In a scenario of continued acceleration many leading world cities are particularly vulnerable to climate change. Around 37% of the world’s population lives within 60 miles of the coast, and often within a few feet of current sea level in cities like London, Mumbai, Tokyo and New York. Increasingly severe heatwaves pose a particular challenge to urban areas, often already several degrees warmer than surrounding areas due to urban heat islands. Coastal and estuarine cities will need to build or materially improve sea defences and for many the economic cost of doing this effectively will be prohibitive; for others doing it effectively will be the source of their competitive advantage for the next 100 years.
Huge investment will be required under this scenario not just with regards building flood defences but additionally in adapting buildings for higher temperatures, managing the effects of natural disasters, building resilience to new disease vectors, and investing in disaster response infrastructure. Some cities are likely to become undesirable places to live under unmitigated climate change scenarios. Significant migration pressures are likely on regional to international scales as people move away from cities that become vulnerable to sea level rise.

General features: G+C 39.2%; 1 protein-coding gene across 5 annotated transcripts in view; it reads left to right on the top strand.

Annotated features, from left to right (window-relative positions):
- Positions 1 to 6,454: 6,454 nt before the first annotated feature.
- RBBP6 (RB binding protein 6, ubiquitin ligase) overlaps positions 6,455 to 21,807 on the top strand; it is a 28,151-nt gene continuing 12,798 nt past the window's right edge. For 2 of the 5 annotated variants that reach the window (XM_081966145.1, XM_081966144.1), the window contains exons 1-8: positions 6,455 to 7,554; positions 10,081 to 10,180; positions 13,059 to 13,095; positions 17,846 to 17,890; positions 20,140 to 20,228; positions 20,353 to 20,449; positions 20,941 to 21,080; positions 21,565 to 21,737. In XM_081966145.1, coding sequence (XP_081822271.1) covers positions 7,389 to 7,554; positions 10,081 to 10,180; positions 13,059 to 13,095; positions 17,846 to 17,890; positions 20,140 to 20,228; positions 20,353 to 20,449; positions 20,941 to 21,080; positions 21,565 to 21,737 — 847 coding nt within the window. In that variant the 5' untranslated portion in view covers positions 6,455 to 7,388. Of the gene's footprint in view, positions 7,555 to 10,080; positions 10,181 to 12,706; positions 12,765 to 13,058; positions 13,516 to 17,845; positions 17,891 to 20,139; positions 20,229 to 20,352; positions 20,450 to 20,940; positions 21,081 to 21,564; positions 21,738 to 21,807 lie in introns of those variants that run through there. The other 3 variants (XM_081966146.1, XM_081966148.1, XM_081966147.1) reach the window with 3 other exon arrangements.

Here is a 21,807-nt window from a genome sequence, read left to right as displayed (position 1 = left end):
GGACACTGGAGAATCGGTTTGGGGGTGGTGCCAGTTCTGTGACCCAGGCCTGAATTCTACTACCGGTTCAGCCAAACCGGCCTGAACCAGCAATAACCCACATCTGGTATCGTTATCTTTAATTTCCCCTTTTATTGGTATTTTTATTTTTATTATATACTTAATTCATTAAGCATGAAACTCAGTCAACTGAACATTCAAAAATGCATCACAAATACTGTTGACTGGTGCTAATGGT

Managed reduction presents Municipal Authorities with the challenge of balancing social demands with the delivery of climate mitigation and adaptation measures in the context of constrained resource. Local and city governments can lead through the implementation of resource efficiency on their own estate and through the delivery of their own services.
Many leading world cities have set climate mitigation targets in advance of national governments – good examples are Melbourne, Vancouver, London, Tokyo and Rio. The Paris agreement put heavy emphasis on the role of local governments, who will need to aggressively prioritise low carbon buildings, denser urban development, mass transit in place of private cars, and more efficient city systems such as low carbon local energy schemes and street lighting. It is clear that many Municipal Authorities will need to invest in adaptation measures on a routine basis even under an aggressive reduction scenario but the scale of investment would be only a proportion of that which would be required under a continued acceleration scenario